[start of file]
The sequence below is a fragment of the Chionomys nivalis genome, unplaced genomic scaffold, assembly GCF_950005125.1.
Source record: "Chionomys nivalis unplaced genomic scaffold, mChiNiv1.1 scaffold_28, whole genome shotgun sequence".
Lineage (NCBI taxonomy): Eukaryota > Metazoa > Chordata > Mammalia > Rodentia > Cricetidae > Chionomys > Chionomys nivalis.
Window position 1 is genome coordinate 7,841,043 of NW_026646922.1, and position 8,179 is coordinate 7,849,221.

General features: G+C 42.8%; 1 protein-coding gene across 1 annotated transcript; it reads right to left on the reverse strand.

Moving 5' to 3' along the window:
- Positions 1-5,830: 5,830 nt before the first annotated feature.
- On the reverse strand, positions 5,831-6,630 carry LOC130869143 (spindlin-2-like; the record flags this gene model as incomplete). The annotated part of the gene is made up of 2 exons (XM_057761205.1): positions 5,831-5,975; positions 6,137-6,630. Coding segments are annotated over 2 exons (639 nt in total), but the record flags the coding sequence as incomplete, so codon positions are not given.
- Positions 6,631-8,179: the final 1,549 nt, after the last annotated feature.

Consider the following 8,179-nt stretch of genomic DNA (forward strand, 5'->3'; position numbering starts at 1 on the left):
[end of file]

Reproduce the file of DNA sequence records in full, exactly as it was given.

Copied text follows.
The sequence below is a fragment of the Chionomys nivalis genome, unplaced genomic scaffold, assembly GCF_950005125.1.
Source record: "Chionomys nivalis unplaced genomic scaffold, mChiNiv1.1 scaffold_28, whole genome shotgun sequence".
Lineage (NCBI taxonomy): Eukaryota > Metazoa > Chordata > Mammalia > Rodentia > Cricetidae > Chionomys > Chionomys nivalis.
Window position 1 is genome coordinate 7,841,043 of NW_026646922.1, and position 8,179 is coordinate 7,849,221.

General features: G+C 42.8%; 1 protein-coding gene across 1 annotated transcript; it reads right to left on the reverse strand.

Moving 5' to 3' along the window:
- Positions 1-5,830: 5,830 nt before the first annotated feature.
- On the reverse strand, positions 5,831-6,630 carry LOC130869143 (spindlin-2-like; the record flags this gene model as incomplete). The annotated part of the gene is made up of 2 exons (XM_057761205.1): positions 5,831-5,975; positions 6,137-6,630. Coding segments are annotated over 2 exons (639 nt in total), but the record flags the coding sequence as incomplete, so codon positions are not given.
- Positions 6,631-8,179: the final 1,549 nt, after the last annotated feature.

Consider the following 8,179-nt stretch of genomic DNA (forward strand, 5'->3'; position numbering starts at 1 on the left):